In the case of the Earl and Countess, it appears their only contact as a couple is for the purpose of procreation. This has borne Fuchsia, a daughter now about 15, an interesting, intelligent girl but essentially inessential due to her sex. When the story begins, however, the awaited son and heir has been born, Titus of the book’s title.

‘Eyes?’ said Lord Groan.  ‘What’s wrong with them?’

‘Wrong?’ cried Prunesquallor.  ‘Did you say “wrong”, your lordship?  Have you not seen them?’

‘No, quick, man.  Hurry yourself.  What is it?  What is the matter with my son’s eyes?’

‘They are violet.’  41


The puckered-up face of the newly-born child, old as the world, wise as the roots of trees.  83-84

His mother’s responses to him evoke the atmosphere of loving tenderness in which he is to be reared.

‘Slagg,’ said the Countess, ‘go away!  I would like to see the boy when he is six.  Find a wet nurse from the Outer Dwellings.  Make him green dresses from the velvet curtains.  Take this gold ring of mine.  Fix a chain to it.  Let him wear it around his wry little neck.  Call him Titus.  Go away and leave the door six inches open.’  50

The main source of warmth for both children is a harried, fussing, anxious nanny who feels downtrodden and underappreciated (and we join the others in under appreciating her), and the bodily contact of their Outer Dwelling wet nurses.

‘I want a big breakfast,’ said Fuchsia at last.  ‘I want a lot to eat, I’m going to think today.’

Nannie Slagg was scutinizing a wart on her left forearm.

‘You don’t know where I’m going, but I’m going somewhere where I can think.’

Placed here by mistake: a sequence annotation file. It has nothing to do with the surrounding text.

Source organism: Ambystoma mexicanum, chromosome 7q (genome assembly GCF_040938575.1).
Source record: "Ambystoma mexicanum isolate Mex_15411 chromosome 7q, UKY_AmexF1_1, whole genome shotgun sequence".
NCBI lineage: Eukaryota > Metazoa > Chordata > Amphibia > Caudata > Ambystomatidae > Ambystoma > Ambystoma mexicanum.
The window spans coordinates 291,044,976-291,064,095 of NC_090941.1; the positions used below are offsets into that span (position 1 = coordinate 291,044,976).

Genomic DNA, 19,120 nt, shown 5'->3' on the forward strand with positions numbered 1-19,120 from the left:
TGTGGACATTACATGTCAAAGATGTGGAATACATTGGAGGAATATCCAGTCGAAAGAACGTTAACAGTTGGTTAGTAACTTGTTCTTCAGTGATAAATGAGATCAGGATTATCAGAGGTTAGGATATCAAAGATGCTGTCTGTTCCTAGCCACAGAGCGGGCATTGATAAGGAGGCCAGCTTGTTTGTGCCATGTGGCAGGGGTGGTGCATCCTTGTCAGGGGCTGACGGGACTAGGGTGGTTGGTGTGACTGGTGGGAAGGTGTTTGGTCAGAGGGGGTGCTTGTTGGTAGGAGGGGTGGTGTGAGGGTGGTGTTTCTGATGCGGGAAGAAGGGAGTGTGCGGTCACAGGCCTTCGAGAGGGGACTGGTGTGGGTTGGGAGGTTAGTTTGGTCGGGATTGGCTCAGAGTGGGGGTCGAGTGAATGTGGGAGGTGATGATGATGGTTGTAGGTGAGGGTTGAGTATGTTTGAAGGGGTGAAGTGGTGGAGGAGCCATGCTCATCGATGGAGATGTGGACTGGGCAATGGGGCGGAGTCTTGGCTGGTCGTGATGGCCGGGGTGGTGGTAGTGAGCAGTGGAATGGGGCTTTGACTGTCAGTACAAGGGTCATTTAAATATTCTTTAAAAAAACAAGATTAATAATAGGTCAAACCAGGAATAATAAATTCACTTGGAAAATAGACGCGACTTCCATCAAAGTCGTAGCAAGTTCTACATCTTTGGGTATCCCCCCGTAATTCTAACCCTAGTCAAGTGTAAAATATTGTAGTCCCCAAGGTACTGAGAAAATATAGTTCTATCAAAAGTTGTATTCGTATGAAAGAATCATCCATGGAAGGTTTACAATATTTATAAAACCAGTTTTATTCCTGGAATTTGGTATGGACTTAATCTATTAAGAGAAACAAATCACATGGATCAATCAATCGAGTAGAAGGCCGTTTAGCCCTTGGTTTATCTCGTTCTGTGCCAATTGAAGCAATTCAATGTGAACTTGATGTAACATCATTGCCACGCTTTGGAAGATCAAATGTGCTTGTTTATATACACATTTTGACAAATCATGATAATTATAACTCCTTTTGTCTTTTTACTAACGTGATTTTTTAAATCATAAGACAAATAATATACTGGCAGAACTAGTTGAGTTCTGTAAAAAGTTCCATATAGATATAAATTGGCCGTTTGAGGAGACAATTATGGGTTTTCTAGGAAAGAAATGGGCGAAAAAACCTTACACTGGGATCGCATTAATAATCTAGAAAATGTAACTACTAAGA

‘Yes, dear,’ said the old nurse.

‘I want hot milk and eggs and lots of toast done only on one side.’  Fuchsia frowned as she paused: ‘And I want a bag of apples to take along with me for the whole of the day, for I get hungry when I think.’

‘Yes, dear,’ said Mrs Slagg again, pulling a loose thread from the hem of Fuchsia’s skirt.  59

There is also Clarice and Cora, a brace of insane, superannuated twin sisters of the Earl, who scheme synchronously in the confinement of their quarters, pettily and self-pityingly power-plotting against being perpetually passed over in importance, all with stupendous ineptitude.  

‘Where have you been since then?’ said Lady Groan …

‘We’ve been in the South Wing all the time, Gertrude,’ replied Cora.

‘That’s where we’ve been,’ said Clarice.  ‘In the south wing all the time.’

… ‘Doing what?’ she said.

‘Thinking,’ said the twins together, ‘that’s what we’ve been doing – thinking a lot.’  100


‘I like roofs’, said Clarice; ‘they are something I like more than most things because they are on top of the houses they cover, and Cora and I like being over the tops of things because we love power, and that’s we are both fond of roofs.’

‘That’s why,’ Cora continued.  ‘That’s the reason …’  200